The Colours to be used in Limning are termed thus,
Whites (Flake white / Serus)
Red (Carmine, / Indian Lake, / Red Lead, / Indian Red, / Burnt Ocur, &c.)
Yellow (Masticot, / Yellow ocur, / Eng. ocur, / Pinck.)
Greens (Sap Green, / Pinck and Bice, / Green Bice, / Terra Vert.)
Blews (Ultra Marine, / Dutch Bice, / Smalt, / Indigo.)
Browns (Gall Stone, / Mumme, / Cullins Earth, / Umber, / Rust.)
Blacks (Ivory black, / Sea-cole, / Lamp black, / Cherry Stone.)
The NAMES of the COLOURS Most useful and onely necessary for MINITURE.
Reds (Carmine / Indian Lake / Cynnabar Lake / Florence Lake / Cynnabar / Red Lead / Yellow Oker burnt)
Blews (Ultra Marine / Dutch Bice / Smalt / Indigo)
Yellows (Light Masticote / Deep Masticote /Yellow Oker / Roman Oker / Gall-stone / Light Pink / Dark Pink)
Greens (Green Pink / Green Bice / TerraVerte)
Browns (Collens Earth / Burnt Umber / Umber / Rust of Iron)
Blacks (Burnt Ivory / Sea Cole / Cherry-stone burnt / Verditer burnt)
ANONYME, The Excellency of the Pen and Pencil, Exemplifying The Uses of them in the most Exquisite and Mysterious Arts of Drawing, Etching, Engraving, Limning, Painting in Oyl, Washing of Maps & Pictures. Also the way to Cleanse any Old Painting, and Preserve the Colours. Collected from the Writings of the ablest Masters both Ancient and Modern, as Albert Durer, P. Lomantius, and divers others. Furnished with divers Cuts in Copper, being Copied from the best Masters, and here inserted for Examples for the Learner to Practice by. A Work very useful for all Gentlemen, and other Ingenious Spirits, either Artificers or others, London, Dorman Newman, 1688.4 quotations
SECT III. Of Colours.
There are simply six, viz. White, Black, Red, Green, Yellow, and Blew ; to which we may add Browns, but they are compounded. […].
Chap. II, Of Colours used in Limning : their names, and how to order them.
SECT. I. Of the Names of Colours, and how every Colour is to be prepared ; whether Ground, Wash’d, or Steep’d.
BLACKS. / Cherry-stones burnt. / Ivory burnt. / Lamp black.
WHITES. / Ceruse. / White-Lead.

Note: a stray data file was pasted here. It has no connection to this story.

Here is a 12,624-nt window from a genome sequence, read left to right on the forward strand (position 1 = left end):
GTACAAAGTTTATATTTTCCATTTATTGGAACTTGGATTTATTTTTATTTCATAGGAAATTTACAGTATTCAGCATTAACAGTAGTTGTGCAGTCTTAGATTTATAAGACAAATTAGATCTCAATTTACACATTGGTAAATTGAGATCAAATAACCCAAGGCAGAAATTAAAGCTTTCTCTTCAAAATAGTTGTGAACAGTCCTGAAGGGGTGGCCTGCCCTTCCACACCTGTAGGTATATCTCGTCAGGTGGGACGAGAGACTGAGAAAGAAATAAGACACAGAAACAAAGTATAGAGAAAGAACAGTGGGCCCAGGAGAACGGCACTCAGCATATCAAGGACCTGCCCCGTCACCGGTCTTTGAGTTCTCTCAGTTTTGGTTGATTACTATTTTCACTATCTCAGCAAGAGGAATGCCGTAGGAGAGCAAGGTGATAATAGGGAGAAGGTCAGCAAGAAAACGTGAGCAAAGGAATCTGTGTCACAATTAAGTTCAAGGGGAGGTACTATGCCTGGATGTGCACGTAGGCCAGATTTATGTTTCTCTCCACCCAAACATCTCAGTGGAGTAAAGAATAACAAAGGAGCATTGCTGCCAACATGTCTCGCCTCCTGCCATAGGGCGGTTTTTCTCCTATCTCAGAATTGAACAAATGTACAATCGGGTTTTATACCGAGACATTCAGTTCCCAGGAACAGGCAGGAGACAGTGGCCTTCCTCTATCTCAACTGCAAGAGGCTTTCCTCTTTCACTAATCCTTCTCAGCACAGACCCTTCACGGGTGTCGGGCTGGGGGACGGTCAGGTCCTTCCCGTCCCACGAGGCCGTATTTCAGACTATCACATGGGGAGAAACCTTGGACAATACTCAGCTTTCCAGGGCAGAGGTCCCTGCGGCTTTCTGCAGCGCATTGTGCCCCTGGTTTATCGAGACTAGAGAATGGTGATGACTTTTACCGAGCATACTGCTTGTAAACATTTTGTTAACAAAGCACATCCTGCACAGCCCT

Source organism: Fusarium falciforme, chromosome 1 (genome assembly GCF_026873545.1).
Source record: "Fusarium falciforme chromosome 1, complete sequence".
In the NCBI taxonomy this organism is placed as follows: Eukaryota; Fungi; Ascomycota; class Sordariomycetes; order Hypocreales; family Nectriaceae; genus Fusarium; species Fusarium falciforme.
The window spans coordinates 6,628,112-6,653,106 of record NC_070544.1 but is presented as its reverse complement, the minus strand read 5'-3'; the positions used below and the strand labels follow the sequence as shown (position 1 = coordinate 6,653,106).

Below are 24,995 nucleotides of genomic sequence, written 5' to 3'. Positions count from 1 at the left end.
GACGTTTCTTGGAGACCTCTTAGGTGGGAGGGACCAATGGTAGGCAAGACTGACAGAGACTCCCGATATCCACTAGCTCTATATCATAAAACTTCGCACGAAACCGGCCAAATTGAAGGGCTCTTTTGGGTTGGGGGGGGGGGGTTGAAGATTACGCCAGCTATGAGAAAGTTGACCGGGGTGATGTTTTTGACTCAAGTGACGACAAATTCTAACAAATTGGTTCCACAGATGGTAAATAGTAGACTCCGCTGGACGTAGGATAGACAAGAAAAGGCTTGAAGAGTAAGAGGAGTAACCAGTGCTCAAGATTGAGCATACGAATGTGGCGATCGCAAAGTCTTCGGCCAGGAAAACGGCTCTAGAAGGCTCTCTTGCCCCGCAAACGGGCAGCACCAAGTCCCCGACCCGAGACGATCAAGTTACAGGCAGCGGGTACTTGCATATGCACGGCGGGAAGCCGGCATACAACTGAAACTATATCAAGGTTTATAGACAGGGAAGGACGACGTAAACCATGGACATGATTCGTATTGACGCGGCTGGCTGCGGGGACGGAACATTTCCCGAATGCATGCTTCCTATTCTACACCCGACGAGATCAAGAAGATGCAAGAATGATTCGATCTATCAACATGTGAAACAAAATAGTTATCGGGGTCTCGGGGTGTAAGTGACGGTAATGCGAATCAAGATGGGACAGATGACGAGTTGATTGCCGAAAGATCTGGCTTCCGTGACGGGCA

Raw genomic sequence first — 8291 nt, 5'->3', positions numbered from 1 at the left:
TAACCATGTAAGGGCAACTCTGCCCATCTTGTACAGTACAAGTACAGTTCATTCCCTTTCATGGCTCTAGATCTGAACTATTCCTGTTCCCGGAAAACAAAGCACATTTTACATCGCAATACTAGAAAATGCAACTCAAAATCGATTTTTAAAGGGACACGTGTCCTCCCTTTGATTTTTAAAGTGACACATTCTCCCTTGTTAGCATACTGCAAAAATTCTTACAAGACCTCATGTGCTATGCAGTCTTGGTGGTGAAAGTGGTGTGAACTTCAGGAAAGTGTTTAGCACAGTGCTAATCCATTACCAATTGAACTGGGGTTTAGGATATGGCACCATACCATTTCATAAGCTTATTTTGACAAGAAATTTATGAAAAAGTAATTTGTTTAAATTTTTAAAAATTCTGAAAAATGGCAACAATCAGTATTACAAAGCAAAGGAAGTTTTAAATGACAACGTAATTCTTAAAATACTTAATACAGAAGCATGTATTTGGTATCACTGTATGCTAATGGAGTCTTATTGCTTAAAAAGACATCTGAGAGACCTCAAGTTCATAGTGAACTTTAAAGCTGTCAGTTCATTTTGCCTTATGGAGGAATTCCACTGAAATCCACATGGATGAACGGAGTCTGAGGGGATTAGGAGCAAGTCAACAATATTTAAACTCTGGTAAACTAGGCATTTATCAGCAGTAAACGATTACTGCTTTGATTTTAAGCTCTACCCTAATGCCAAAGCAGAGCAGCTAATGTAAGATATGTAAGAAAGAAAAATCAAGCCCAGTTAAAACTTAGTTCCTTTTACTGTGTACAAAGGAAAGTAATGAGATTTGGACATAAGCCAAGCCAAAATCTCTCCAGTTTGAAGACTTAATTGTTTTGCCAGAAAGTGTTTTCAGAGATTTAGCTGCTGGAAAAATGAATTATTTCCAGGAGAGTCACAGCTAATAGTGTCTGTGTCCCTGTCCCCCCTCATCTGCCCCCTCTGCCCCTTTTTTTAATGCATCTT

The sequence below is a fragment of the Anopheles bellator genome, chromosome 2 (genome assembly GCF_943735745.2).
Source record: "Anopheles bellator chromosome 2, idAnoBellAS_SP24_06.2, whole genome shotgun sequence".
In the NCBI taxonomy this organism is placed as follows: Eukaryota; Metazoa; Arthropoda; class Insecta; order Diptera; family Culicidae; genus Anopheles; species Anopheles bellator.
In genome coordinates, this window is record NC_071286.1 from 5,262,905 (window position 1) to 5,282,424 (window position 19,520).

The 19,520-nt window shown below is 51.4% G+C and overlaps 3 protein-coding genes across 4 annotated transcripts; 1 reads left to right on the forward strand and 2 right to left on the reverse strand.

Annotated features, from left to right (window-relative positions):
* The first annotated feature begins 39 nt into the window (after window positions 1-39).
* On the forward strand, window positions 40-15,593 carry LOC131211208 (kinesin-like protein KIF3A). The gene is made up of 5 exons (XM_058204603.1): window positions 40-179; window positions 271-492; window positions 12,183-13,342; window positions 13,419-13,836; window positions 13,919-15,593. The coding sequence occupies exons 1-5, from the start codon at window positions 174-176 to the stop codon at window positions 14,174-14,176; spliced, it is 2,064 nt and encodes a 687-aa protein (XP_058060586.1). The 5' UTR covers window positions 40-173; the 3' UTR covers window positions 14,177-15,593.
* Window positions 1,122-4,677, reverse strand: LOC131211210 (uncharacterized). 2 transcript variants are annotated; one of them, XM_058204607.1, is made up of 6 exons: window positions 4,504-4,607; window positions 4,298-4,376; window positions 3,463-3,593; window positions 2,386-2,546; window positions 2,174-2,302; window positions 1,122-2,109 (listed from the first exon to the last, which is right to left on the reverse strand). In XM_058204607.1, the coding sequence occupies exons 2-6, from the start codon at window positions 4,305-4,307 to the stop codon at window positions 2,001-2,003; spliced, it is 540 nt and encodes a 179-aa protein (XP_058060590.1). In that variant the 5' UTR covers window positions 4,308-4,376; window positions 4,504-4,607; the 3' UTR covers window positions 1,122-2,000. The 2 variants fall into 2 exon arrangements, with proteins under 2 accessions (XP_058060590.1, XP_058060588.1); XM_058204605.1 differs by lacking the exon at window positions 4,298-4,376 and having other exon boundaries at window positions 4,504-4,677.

REDS. / Red-Lead. / Lake.
GREENS. / Bise. / Pink. / Sapgreen. / Cedar-green.
BLEWS. / Indico. / Ultramarine. / Bise. / Smalt.
YELLOWS. / English Oker. / Masticote.
BROWNS. / Umber. / Spanish Brown. / Colen’s Earth.
These are the principal Colours used in Limning ; I have omitted many others but they are such that are not fitting for this Work, which I shall speak of when I come to teach how to wash Maps and printed Pictures, for which use those Colours I have omitted are only useful.
Of the Colours here mentioned, useful in Limning, they are to be used three several ways, viz. either Washed, Grownd, or Steeped.
The Colours to be only Washed are these :
Bise. / Smalt.
Cedar. / Ultramarine.
Red-Lead. / Masticote.
To be Steeped, only Sap-green.
The Colours to be Washed and Grownd, are these :
Ceruse. / White-Lead. / Lake. / English Oker.
Pink. / Indico. / Umber. / Colens Earth.
Spanish Brown. / Ivory, / and Cherry-stone. ) black.
Chap. I. Of the Names of your Colours, and how to Grind and order them.
The Names of the Colours in Oyl.
BLACKS / Lamp-black. / Seacoal-black. / Ivory-black. / Charcoal-black. / Earth of Colen.
WHITES / White-Lead.
GREENS. / Verdigrease. / Terra vert. / Verditer.
BLEWS. / Bise. / Indico. / Smalt. / Ultamarine.
REDS. / Vermilion. / Red-Lead. / Lake. / India-Red. / Ornotto.
YELLOWS. / Pink. / Masticote. / English Oker. / Orpiment. / Spruse Oker.
Spanish Brown, Burnt Spruse, Umber.
These are the chief Colours that are used in Painting in Oyl, the most part of which are to be grownd very fine upon your Stone with a Muller, with Linseed-Oyl : some must be Burnt before they be Grownd ; others must be only temper’d upon the Pallat, and not grownd at all.
The Colours to be burnt are these :
Ivory, Spruse, Oker, and Umber.
The Colours that are not to be Grownd at all, but only tempered with Oyl upon your Pallat, are these :
Lamp-black, Verditer, Vermilion, Bise, Smalt, Masticote, Orpiment, Ultamarine.
All the rest are to be Grownd upon your Stone with Linseed-Oyl ; only White-Lead, when you are to use that for Linnen, you must grind it with Oyl of Walnuts, for Linseed-Oyl will make it turn yellow.
9. To make a Brown.
Take Ceruss, Red-Lead, English-Oker, and Pink.
10. Spanish Brown.
It’s a dirty colour, yet of great use if you burn it till it be red hot ; but if you would colour any hare, horse, or dog, or the like, you must not burn it, but to shadow Vermilion, or to lay upon any dark ground behind a Picture, or to shadow Berries in the darkest places, or to colour any wooden Poste, Wainscot, bodies of Trees, or any thing else of Wood, or any dark ground on a Picture.
What Colours sets off best together.
1. Whites are very useful in all Colours, and sets off Black and Blew very well ; but Blacks are not much used, but upon necessary occasions in some things, as you judgement shall direct you.
2. Reds sets off well with Yellows.
3. Yellows sets off well with Reds, sad Blews Greens, Browns, Purples.
4. Blews sets off well with Reds, Yellows, Whites, Browns, and Blacks ; but Blews set not off well with Greens and Purples.
5. But Greens sets off well with Purples and Reds.